Welcome to Wanda stadium

Welcome to Wanda stadium
Sep 22, 2017 (WiC 381)

Wanda is set to feature more in Europe’s newspapers. That is not because of the Chinese conglomerate’s overseas acquisition drive (which ground to a halt recently) but thanks to a new stadium in Spain that has been named after the group.

On Saturday Atletico Madrid defeated Malaga 1-0 in the Spanish football team’s first home match this season. But the main story in the media was the new stadium: the Wanda Metropolitano.

The 68,000-capacity stadium has half of its title named after the Estadio Metropolitano, where Atletico played before moving to the Calderón in 1966; and the club’s Chinese shareholder provides the other half.

The venue is believed to have cost around €170 million ($204 million) to build. Part of the investment has been financed by the Wanda Metropolitano’s naming rights agreement, which Sohu Sport has reported to be worth “around €10 million” a year.

Most fans at Wanda’s opening night appeared to be impressed. “The Wanda Metropolitano is not the Calderón, the nostalgia lingers, and there is maybe even a sense of loss. But, wow, it’s certainly impressive,” the UK’s Guardian wrote. ESPN also noted that moving to the Wanda stadium is “a huge step forward for a club hoping to permanently break the Barcelona-Real Madrid duopoly”.

In spite of Atletico’s Wanda affiliation, most La Liga fans in China remain loyal to either Barcelona or Real Madrid. Matches between the duo are dubbed El Clasico, or sometimes as “the national derby of Spain”.

In order to capitalise on China’s growing interest in Spanish football, La Liga bosses have scheduled the next Clasico (on December 23) to kick-off at 1pm local time. The midday kick-off means that Chinese fans will be able to watch the clash at 8pm Beijing time.

“We don’t need to stay up until midnight to watch the Spanish national derby. This is a victory for Chinese football fans,” Sohu Sport cheered.

The boxer rebellion

The boxer rebellion
Sep 15, 2017 (WiC 380)

The Olympic Games has been the springboard for boxing greats to emerge – think Muhammad Ali or Evander Holyfield. However, there are glaring differences in how bouts are scored by Olympic judges versus those used in professional fights. Landing clean punches, even very soft jabs, can score more than knockdowns. It isn’t uncommon for the judges’ decisions in the amateur format to go against the audience’s perception.

There have also been disputes in the boxing ring at China’s National Games, which were held in Tianjin earlier this month. In the final for the men’s 69kg category, Liu Wei, captain of the national team, seemed to have prevailed over his opponent over three rounds. However, he was defeated after all five judges ruled against him. Something similar happened in the 75kg category, stoking suspicion that the bouts were rigged.

Several boxers even refused to leave the ring in protest against the “unfair rulings”. The General Administration of Sport quickly weighed in, announcing last week that the national boxing team would be disbanded. Judges that officiated at the National Games have also been suspended, pending an investigation into potential match fixing.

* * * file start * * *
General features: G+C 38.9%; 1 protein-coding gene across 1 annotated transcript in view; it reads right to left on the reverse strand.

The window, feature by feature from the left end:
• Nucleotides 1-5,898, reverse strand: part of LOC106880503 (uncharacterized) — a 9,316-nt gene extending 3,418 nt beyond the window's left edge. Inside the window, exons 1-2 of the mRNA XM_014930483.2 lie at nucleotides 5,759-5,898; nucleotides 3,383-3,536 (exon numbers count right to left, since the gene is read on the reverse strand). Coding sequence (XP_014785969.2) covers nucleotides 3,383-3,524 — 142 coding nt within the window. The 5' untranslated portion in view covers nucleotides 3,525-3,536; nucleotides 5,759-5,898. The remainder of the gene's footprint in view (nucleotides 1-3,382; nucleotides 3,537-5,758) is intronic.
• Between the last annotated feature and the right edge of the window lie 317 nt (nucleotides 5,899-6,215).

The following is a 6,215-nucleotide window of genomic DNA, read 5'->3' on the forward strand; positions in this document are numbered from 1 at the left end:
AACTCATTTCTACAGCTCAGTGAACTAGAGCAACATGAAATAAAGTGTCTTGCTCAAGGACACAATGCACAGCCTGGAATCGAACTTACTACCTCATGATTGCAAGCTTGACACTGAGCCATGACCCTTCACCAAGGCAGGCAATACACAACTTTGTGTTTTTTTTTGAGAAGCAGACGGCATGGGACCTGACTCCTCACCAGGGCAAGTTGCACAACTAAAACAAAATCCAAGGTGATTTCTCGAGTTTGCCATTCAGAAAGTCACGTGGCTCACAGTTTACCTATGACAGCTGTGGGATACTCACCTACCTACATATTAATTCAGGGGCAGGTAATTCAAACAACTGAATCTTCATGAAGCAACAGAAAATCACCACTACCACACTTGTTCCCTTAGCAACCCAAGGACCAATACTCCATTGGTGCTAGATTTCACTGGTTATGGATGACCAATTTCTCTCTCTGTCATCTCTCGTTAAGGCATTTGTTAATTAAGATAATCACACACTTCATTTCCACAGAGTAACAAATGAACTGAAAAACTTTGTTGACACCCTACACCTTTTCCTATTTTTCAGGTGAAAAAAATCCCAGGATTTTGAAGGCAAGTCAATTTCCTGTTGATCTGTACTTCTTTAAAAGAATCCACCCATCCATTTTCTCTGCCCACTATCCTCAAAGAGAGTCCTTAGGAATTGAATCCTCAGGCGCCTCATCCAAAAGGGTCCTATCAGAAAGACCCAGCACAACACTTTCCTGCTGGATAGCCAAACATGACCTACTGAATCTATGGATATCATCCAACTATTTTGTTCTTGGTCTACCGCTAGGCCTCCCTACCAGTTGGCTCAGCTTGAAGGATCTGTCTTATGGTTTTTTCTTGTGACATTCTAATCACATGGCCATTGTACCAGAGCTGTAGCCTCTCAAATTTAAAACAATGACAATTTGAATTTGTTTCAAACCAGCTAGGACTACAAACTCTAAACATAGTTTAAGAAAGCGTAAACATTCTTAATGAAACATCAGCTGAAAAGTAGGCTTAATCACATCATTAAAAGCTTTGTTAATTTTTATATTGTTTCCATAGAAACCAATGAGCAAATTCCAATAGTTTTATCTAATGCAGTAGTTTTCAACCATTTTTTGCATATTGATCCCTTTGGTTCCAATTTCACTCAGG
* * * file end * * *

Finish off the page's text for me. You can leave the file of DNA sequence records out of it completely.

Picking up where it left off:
There were further controversies in the title bout of the mixed martial arts (MMA) competition at the same tournament. Shaanxi’s Xu Jiaheng needed just two seconds to knock out his rival with a high kick. Netizens were soon questioning whether this too was rigged, although Xu insisted his strategy was just spot on.

Bigger and better?

Bigger and better?
Sep 8, 2017 (WiC 379)

Chinese shipbuilders are celebrating after the French line CMA-CGM signed a letter of intent in August for the construction of the world’s biggest container ships by Hudong-Zhonghua and Shanghai Waigaoqiao, two Chinese shipyards. Both yards are owned by state-run China State Shipbuilding Corporation.

The order is for nine vessels capable of carrying 22,000-TEU (twenty foot equivalent units). Each will cost up to $160 million, reports 21CN Business Herald, comprising a total order of about Rmb9.6 billion.

The Chinese media was delighted that their yards have seen off competition from South Korean rivals Hyundai Heavy Industries, Samsung Heavy Industries and Daewoo Shipbuilding, which have traditionally built the largest vessels (see our Focus edition earlier in the summer for more on the aspirations of the Chinese shipyards).

In capacity terms the new vessels will surpass the largest containership at sea today (it was built by a Korean yard). But just how big are they going to be, asks 21CN? Well, if all the containers were loaded onto a train, it would end up stretching for 142km, further than a trip from Nantong to Shanghai. All the same, the newspaper also quotes shipping insider Xin Jicheng as saying that containerships can’t get much bigger in the future. For one thing, the decks can’t be piled much higher with cargo. “The maximum stacking height of empty containers is usually 11 layers, and 8 layers for loaded ones,” he told 21CN. The other challenge is finding container terminals large enough to handle the supersized vessels. The megaships crowd out smaller vessels and the current generation of quay cranes will need to be replaced if ships keep growing. “These are huge investments for the port industry, which is obviously unrealistic,” Xin reckons.